It isn't saying you can, and can't do these things. It's, here's a starting point to help you understand where the risks are. And the next level after that is, what contract are you working from? Right. Cause that's gonna also spell out some of where risks might or might not be whether somebody did or didn't put, you know, who owns the rights to what, what gets captured or generated and, what the standard of care is for passing things back and forth.
And that's actually where, and Josh is gonna let me do this, but that's where Document Crunch also will help. Right? Like, so on the one hand you're saying. Your general understanding can be aided by a paper like the one we're publishing. The next level after that is what's actually in documents like, like, so there's the law that's that lays out general guidelines and frameworks, and there's some cases that help you understand it, but then there's the way you've agreed to do business with somebody, and that's a contract. And that'll really start to spell out how, or it should spell out some of how things work.
And because those documents are massive, another way of understanding your risk is to work with a tool like document crunch that can help you to navigate, again what can often be a pretty big document?
Josh Levy: [00:09:30] Absolutely. And you know, it's interesting. So we start off from this macro perspective that laws know that the law in the US is subject to interpretation, right? That we don't have like a codified framework for every single nuance that could impact a construction operation.
But Hugh, as you'll recall, I think of all the issues that we talked about in the paper, only one of those issues is what I would call a common law issue. And the rest of that paper focuses on understanding how these issues are dealt with in a contract. So the neat thing about our democracy is that, with the exception of contracting to do some pretty illegal things or some things that would be just so against public policy, the courts will allow parties to essentially codify their rights and obligations to one another, in the form of a contract.
So you can establish a very clear framework by which the rights and obligations and liabilities of the parties exist, vis a vis a contract. So to your point, being aware of what these hot buttons issues are, what some of the implications would be, if they were not codified in the contract, it gives folks the opportunity to strike the right balance for themselves, in the contract.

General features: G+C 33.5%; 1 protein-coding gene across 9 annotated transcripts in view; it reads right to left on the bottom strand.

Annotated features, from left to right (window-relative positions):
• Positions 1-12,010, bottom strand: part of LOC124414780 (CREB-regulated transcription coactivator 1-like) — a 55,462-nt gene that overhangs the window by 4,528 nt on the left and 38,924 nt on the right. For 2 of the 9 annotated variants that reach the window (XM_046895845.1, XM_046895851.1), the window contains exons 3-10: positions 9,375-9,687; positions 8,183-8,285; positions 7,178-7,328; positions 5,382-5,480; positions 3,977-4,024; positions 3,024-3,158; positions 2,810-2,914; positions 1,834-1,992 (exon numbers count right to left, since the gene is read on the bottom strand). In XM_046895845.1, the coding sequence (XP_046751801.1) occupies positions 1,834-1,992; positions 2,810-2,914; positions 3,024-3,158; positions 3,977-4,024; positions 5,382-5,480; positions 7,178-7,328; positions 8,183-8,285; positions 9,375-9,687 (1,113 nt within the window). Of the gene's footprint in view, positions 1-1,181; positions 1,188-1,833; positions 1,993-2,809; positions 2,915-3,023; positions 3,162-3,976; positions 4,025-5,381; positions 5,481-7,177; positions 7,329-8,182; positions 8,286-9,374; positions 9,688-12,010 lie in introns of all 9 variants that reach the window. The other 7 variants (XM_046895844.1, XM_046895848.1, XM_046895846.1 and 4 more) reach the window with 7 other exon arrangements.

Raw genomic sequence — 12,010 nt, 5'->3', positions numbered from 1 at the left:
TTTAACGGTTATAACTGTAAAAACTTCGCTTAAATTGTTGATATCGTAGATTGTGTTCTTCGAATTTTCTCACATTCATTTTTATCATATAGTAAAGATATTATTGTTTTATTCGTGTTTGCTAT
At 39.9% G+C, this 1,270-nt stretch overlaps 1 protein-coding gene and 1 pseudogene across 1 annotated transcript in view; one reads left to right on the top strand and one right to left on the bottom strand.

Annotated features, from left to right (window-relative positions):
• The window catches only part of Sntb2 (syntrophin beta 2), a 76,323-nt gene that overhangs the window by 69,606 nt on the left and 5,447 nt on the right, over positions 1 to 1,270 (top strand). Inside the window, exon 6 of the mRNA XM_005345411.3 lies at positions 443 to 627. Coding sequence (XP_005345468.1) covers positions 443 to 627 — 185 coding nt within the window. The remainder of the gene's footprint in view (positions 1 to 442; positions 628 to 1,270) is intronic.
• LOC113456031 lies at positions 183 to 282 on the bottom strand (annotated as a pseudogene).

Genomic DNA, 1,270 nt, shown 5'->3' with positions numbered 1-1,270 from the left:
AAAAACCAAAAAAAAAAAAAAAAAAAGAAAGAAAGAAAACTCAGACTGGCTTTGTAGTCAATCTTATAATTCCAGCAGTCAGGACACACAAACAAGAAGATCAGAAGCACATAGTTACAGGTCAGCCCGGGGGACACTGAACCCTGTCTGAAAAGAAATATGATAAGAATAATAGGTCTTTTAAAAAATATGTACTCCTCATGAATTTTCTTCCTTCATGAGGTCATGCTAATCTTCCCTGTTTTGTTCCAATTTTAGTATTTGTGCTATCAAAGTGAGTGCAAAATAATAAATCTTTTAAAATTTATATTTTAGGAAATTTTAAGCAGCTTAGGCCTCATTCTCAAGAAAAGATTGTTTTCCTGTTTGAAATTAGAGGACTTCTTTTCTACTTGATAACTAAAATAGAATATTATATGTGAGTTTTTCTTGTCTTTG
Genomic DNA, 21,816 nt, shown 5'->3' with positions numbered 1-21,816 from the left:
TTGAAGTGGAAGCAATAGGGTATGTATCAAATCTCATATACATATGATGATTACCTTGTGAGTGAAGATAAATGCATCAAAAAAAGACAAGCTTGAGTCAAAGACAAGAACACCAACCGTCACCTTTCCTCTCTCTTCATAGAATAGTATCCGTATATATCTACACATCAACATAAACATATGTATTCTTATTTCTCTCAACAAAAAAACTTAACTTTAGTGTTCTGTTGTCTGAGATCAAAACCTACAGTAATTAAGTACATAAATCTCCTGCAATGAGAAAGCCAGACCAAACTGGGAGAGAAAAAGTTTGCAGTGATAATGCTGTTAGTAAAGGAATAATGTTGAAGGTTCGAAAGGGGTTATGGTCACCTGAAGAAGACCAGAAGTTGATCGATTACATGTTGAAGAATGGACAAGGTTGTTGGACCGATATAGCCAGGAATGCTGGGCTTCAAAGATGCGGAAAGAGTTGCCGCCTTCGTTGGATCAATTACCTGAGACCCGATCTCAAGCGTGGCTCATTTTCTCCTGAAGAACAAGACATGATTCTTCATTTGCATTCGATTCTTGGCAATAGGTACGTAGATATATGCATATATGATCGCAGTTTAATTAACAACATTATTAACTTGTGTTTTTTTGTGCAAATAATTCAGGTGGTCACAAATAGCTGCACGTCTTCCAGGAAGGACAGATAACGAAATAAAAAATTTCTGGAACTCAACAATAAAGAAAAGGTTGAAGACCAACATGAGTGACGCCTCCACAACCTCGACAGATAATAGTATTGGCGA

And you're right, Document Crunch, and, you know, I'm sure there's other avenues to do this as well, but I would say any tool, and so Document Crunch is a great example of one, but , any resource that you could have that can help you identify those key issues in your contract and make sure that those issues are appropriately balancing the upside versus the downside, given the realities of your, of your project, would be of a great benefit and I'll just use a very easy one. And we talked about this in the paper. We talk about how, and I've seen this. I don't know, hundreds of times in my career, we've talked about how, for an example a hotel project, that's being built in the middle of a major metropolitan area, an owner in their contract may state that this project, including the name of the hotel, the contractors involvement in the project shall remain confidential and at no point shall be disclosed. And I would argue in that if I were, looking at that contract, what I would question is, is that at all a reasonable standard to impose on the contractor?
Meaning that, is it reasonable to expect that no project engineer is allowed to tell their family that they're working on the new cool hotel project in the middle of the city?
There's going to be signs up for crying out loud. Is it really reasonable to try and enforce that type of a standard on the project? My answer would be, it's probably not reasonable, but if you didn't understand that that was in your contract, you could unknowingly sign up and then in theory, be held to that standard, which could create all kinds of unforeseen consequences for you down the road.